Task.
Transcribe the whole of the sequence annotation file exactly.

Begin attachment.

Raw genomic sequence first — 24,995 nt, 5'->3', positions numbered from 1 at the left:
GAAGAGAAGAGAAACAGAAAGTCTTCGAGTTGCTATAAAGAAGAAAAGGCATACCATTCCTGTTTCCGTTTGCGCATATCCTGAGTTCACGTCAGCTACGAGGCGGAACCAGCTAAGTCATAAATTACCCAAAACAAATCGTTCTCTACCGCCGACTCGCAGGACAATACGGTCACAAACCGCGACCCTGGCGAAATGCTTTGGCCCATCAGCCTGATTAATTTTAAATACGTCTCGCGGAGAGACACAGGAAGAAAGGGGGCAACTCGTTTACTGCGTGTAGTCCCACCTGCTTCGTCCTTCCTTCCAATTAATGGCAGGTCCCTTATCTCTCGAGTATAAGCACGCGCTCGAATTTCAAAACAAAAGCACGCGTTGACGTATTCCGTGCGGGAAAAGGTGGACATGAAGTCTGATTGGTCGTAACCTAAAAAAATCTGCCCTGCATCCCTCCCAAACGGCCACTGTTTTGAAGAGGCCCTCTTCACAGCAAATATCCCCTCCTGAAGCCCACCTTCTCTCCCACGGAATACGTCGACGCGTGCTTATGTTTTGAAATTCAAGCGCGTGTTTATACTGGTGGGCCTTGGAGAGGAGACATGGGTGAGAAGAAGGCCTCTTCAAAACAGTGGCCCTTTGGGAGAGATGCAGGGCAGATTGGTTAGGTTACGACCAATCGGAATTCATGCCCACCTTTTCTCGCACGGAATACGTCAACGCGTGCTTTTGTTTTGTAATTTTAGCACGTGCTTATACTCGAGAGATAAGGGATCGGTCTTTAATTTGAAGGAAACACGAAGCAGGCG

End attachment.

Raw genomic sequence first — 24,995 nt, 5'->3', positions numbered from 1 at the left:
GAAGAGAAGAGAAACAGAAAGTCTTCGAGTTGCTATAAAGAAGAAAAGGCATACCATTCCTGTTTCCGTTTGCGCATATCCTGAGTTCACGTCAGCTACGAGGCGGAACCAGCTAAGTCATAAATTACCCAAAACAAATCGTTCTCTACCGCCGACTCGCAGGACAATACGGTCACAAACCGCGACCCTGGCGAAATGCTTTGGCCCATCAGCCTGATTAATTTTAAATACGTCTCGCGGAGAGACACAGGAAGAAAGGGGGCAACTCGTTTACTGCGTGTAGTCCCACCTGCTTCGTCCTTCCTTCCAATTAATGGCAGGTCCCTTATCTCTCGAGTATAAGCACGCGCTCGAATTTCAAAACAAAAGCACGCGTTGACGTATTCCGTGCGGGAAAAGGTGGACATGAAGTCTGATTGGTCGTAACCTAAAAAAATCTGCCCTGCATCCCTCCCAAACGGCCACTGTTTTGAAGAGGCCCTCTTCACAGCAAATATCCCCTCCTGAAGCCCACCTTCTCTCCCACGGAATACGTCGACGCGTGCTTATGTTTTGAAATTCAAGCGCGTGTTTATACTGGTGGGCCTTGGAGAGGAGACATGGGTGAGAAGAAGGCCTCTTCAAAACAGTGGCCCTTTGGGAGAGATGCAGGGCAGATTGGTTAGGTTACGACCAATCGGAATTCATGCCCACCTTTTCTCGCACGGAATACGTCAACGCGTGCTTTTGTTTTGTAATTTTAGCACGTGCTTATACTCGAGAGATAAGGGATCGGTCTTTAATTTGAAGGAAACACGAAGCAGGCG